Basic Manufacturing Cybersecurity
Away from race day at the track, Foote has the sort of security concerns common to many smaller high-tech manufacturing companies, made perhaps more challenging because of the nature of the employees. "We're a manufacturing team. At the end of the day, an awful lot of time goes into polishing the products, but we're still a manufacturing organization," Foote said. He said that the engineering, manufacturing, and HR data generated by the company had to be protected through the same technologies and procedures that would apply at any high-tech firm.


Haas F1 is a manufacturing organization heavy with engineers and scientists, and those highly technical employees can make the IT staff's job more difficult. "We try heavily to allow engineering staff to work as efficiently as they can, because the only thing that they're limited by is their time," Foote said. And because Haas is a small F1 team, minimizing those limitations can be the difference between a solid race result and one the team would rather forget.

Foote and his IT team try to keep security in the background, he said, enabling as much as possible while being invisible when they can be. If not, he explained, "These are guys who do doctorates and PhDs for fun. So they're super clever. But that strength is also their weakness when it comes to technology because they'll try and boost their own efficiency by circumventing obstacles."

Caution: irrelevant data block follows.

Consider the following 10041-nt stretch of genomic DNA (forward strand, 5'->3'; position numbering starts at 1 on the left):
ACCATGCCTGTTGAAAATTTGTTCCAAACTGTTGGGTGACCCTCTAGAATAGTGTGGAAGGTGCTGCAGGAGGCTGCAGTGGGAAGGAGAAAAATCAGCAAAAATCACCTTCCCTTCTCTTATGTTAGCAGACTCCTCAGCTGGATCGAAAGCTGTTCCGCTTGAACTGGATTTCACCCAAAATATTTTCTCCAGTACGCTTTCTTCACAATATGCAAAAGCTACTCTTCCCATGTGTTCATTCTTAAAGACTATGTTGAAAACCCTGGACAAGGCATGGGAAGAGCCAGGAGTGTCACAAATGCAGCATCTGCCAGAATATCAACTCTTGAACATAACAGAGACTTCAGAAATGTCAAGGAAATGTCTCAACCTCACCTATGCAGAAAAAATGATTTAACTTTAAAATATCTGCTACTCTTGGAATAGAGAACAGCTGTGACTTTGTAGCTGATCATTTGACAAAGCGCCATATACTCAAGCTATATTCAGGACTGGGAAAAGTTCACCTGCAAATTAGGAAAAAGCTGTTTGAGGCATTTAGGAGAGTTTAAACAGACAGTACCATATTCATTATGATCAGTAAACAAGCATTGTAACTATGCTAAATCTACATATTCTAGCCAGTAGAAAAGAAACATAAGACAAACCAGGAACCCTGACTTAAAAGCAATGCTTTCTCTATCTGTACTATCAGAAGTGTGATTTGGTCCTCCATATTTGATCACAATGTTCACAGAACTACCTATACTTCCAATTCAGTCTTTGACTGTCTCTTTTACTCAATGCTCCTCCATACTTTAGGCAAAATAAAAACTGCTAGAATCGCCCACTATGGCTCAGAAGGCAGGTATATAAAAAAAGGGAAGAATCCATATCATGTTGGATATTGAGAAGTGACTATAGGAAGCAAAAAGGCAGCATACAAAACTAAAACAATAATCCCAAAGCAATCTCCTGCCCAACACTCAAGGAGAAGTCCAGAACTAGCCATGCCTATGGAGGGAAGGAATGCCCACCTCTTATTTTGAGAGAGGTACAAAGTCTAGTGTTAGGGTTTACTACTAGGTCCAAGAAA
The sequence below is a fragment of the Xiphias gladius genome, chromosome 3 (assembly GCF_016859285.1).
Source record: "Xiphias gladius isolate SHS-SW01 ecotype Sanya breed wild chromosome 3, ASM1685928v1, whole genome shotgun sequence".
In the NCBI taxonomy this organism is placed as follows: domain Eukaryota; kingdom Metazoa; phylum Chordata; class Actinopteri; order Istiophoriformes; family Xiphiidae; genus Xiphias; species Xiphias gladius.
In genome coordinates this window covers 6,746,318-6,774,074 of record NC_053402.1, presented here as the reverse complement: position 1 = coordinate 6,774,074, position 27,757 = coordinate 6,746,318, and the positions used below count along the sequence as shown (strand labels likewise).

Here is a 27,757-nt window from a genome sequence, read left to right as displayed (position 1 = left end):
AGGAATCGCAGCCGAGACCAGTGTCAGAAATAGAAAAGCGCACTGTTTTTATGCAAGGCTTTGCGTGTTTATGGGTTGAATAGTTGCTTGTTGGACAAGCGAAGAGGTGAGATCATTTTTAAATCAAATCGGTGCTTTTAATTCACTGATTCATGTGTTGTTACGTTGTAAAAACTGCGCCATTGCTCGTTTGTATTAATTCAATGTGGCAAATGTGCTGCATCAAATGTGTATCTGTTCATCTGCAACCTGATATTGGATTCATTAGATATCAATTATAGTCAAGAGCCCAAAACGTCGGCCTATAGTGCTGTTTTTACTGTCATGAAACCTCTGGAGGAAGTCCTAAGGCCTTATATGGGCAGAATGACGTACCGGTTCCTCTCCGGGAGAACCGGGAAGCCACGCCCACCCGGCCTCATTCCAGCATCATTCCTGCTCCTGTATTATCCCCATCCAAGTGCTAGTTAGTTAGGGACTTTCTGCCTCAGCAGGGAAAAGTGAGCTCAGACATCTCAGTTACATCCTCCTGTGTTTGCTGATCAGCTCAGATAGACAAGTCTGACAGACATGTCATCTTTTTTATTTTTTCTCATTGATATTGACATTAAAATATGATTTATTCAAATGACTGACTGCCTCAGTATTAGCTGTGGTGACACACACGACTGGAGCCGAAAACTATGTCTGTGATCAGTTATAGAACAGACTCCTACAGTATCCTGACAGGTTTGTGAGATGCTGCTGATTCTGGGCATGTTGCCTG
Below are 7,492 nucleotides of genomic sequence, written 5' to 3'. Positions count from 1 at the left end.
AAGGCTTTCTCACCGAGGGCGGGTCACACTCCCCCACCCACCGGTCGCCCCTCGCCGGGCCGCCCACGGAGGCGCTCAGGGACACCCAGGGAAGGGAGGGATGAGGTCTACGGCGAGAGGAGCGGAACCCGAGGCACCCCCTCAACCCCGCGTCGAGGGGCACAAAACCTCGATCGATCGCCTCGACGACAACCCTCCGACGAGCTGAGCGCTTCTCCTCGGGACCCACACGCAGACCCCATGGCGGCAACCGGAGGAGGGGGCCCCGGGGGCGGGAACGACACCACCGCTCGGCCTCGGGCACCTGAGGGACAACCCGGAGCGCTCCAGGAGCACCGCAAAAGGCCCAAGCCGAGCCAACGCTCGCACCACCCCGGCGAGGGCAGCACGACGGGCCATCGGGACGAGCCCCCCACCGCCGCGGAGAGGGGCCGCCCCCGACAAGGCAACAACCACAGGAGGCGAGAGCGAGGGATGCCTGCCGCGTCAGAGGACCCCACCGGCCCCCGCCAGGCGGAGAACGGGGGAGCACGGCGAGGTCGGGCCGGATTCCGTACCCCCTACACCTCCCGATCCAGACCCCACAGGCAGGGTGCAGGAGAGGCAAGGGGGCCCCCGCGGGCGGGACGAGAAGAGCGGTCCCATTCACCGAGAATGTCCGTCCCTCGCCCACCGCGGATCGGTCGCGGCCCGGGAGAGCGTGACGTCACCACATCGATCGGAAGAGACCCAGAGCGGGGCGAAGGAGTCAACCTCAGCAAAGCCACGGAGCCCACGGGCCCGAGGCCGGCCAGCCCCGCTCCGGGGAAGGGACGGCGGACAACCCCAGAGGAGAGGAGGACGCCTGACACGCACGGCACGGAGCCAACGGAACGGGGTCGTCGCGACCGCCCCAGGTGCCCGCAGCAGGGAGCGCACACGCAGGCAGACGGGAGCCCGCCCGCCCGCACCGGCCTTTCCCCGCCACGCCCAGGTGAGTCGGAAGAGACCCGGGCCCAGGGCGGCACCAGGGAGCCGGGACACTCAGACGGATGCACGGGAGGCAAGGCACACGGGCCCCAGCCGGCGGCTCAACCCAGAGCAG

The manufacturing process is still filled with intellectual property, from CAD drawings to partnership agreements. And those partnerships are numerous for Haas because they are a smaller team. "We have a lot of conversations with companies that are, say, supplying fasteners and they might be five people. You know, we're really good at making fasteners, but they don't really know about IT and IT security."

These smaller partners look to Haas, Foote said, to help guide them in making sure that the transit of data between sites is secure, that any kind of data protections that Haas insists on are built into the procurement process, and that regulations are followed.

In particular, Foote said that security was a key consideration in a recently deployed product life cycle management (PLM) the company installed, which he described as a database for CAD data.

The regulations, like GDPR, are critical, because even as the CIO of a small team, Foote has to oversee the protection of data flowing between Haas facilities in England, the US, Italy (two sites), and wherever the race is taking place.